FOREWORD: The Pantanal has no towns. The distances are long. Transportation is so lacking that motorboats and private Cessnas are commonplace, just normal motor hum in the mosquito atmosphere of buzz. For an undetermined amount of time (I’ve learned not to promise dates) I’ll be immersed in solitude along the fauna-filled shores of the Brazilian Pantanal, an area “20 times the size of the famed Everglades” with the “greatest concentration of fauna in the New World” according to my Lonely Planet guidebook (thank you Marjurye). Camping opportunities abound, I hope to wallow in nature without it swallowing me whole—anaconda and caiman close-up encounters are the norm, especially for those who patiently wait waterside. As I learn more I want to share some Wikipedia snippets that have begun what I feel will be a long-standing fascination with this fragile ecosystem.
After a 19-hour train ride on Saturday Bob, Surly, and I will finally tread Brazilian soil, visit the Pantanal where land and water become one, then begin our long-haul across the interior toward the Atlantic coast.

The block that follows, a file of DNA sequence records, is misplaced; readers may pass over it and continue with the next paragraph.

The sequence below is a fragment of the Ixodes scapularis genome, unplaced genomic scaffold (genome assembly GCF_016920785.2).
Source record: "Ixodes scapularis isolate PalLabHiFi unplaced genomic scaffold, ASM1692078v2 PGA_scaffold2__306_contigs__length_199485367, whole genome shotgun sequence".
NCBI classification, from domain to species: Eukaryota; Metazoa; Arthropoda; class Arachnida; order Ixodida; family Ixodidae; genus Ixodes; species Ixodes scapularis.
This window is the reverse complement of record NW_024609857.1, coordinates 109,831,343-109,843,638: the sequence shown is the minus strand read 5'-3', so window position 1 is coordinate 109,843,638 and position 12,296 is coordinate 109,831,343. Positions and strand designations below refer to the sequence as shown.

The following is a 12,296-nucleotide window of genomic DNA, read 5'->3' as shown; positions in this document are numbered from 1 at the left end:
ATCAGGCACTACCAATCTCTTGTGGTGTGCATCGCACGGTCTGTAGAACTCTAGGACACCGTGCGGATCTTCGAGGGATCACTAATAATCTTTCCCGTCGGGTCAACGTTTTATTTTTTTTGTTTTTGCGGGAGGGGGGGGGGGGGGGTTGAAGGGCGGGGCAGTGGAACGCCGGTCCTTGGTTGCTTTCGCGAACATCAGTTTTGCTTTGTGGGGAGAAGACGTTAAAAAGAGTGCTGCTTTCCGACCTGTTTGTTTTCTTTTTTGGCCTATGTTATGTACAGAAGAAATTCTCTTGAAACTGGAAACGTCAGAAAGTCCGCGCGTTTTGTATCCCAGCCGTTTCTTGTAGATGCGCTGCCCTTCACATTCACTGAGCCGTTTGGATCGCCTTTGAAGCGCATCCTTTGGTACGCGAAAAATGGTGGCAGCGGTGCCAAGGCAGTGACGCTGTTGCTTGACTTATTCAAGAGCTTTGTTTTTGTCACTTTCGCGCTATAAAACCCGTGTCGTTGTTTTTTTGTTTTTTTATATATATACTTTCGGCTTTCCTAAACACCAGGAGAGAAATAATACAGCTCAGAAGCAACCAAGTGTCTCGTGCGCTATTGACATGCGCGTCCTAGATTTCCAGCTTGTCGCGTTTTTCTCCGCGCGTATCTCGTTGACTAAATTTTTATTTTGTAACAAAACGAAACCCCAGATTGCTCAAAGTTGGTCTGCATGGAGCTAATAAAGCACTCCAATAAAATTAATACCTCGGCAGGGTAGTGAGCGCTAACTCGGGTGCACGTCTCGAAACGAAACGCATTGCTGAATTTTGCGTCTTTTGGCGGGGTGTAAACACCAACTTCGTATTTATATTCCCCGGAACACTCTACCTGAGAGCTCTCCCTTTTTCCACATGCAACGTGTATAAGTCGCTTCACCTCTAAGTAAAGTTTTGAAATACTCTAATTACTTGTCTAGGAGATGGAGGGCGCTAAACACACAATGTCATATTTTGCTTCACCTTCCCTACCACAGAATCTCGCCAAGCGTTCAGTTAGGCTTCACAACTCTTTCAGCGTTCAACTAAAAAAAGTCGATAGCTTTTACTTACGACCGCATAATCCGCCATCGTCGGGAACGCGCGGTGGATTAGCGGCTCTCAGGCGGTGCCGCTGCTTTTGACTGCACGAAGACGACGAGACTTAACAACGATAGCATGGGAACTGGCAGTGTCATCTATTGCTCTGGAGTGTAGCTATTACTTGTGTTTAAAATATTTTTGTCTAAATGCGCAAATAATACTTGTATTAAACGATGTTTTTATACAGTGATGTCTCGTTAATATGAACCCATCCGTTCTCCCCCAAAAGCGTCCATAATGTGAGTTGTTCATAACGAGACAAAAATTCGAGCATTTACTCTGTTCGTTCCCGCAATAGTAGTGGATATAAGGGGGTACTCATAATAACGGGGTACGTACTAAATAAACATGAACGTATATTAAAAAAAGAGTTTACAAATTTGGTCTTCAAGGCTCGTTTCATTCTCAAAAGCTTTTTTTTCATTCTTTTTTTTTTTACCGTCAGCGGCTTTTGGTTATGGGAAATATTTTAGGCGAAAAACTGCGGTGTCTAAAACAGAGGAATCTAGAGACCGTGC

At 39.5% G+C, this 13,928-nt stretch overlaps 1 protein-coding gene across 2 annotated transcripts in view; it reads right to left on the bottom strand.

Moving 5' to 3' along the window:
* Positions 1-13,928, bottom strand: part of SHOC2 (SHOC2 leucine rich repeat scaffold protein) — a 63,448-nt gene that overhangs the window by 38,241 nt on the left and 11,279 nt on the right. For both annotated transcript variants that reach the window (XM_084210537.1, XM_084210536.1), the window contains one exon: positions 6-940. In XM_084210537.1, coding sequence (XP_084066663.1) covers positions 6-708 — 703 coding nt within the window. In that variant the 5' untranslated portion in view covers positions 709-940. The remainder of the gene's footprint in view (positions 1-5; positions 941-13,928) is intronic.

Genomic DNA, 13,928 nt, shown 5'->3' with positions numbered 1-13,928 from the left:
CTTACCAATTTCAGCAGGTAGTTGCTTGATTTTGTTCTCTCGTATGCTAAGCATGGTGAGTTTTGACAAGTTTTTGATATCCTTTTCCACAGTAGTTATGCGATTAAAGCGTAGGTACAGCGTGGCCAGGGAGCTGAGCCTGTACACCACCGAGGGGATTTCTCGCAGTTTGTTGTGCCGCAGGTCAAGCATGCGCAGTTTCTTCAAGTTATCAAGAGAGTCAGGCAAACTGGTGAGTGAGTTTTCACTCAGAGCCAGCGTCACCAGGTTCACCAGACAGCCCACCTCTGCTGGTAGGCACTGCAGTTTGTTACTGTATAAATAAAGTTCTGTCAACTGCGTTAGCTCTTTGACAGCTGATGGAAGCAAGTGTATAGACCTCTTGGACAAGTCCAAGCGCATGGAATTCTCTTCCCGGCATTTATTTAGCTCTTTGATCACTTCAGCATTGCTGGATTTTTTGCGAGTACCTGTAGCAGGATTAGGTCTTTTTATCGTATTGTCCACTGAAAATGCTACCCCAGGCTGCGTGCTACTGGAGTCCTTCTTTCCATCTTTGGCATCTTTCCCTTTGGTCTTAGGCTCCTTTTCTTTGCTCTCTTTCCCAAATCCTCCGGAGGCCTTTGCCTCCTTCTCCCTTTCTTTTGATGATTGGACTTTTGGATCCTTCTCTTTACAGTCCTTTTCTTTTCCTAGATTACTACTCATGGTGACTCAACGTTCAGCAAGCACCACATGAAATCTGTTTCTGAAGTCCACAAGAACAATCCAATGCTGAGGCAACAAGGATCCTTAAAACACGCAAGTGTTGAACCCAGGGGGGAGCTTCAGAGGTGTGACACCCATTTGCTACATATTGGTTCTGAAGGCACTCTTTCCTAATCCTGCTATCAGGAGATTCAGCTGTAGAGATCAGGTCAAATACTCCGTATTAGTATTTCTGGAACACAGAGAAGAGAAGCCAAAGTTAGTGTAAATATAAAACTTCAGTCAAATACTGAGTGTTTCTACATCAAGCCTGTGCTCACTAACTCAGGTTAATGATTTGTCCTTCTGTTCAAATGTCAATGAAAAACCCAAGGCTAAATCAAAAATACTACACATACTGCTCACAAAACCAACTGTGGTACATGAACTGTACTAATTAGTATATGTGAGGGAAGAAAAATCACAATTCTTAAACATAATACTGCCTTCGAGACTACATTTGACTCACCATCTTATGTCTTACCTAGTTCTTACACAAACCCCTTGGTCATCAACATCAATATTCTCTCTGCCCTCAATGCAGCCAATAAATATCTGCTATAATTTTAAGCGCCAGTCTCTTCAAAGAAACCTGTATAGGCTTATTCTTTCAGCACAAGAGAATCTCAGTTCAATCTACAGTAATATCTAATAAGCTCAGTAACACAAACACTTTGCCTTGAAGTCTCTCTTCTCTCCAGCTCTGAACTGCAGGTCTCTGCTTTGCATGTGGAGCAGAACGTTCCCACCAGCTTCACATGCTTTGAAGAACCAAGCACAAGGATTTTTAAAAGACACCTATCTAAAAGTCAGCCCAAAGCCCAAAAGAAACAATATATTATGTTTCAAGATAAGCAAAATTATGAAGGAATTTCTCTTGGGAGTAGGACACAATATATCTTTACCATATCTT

WIKIPEDIA: The Pantanal is a tropical wetland and the world’s largest wetland of any kind. It lies mostly within the Brazilian state of Mato Grosso do Sul but extends into Mato Grosso as well as into portions of Bolivia and Paraguay, sprawling over an area estimated at between 140,000 square kilometers (54,000 sq mi) and 195,000 square kilometers (75,000 sq mi).
Various sub-regional ecosystems exist, each with distinct hydrological, geological and ecological characteristics; up to twelve of them have been defined.
Eighty percent of the Pantanal floodplains are submerged during the rainy seasons, nurturing an astonishing biologically diverse collection of aquatic plants and helping support a dense array of animal species. Though the Pantanal inevitably cuts a lower profile than the Amazon Rainforest to its north, its ecosystems are similarly precious.
The name “Pantanal” comes from the Portuguese word pântano, meaning wetland, bog, swamp or marsh. The Pantanal ecosystem is thought to be home to 1000 bird species, 400 fish species, 300 mammalian species, 480 reptile species, and over 9000 different subspecies of invertebrates. In addition to the caiman, the following reptiles inhabit the Pantanal: the yellow anaconda (Eunectes notaeus), the Gold tegu (Tupinambis teguixin), the red-footed tortoise (Geochelone carbonaria) and the Green Iguana (Iguana Iguana).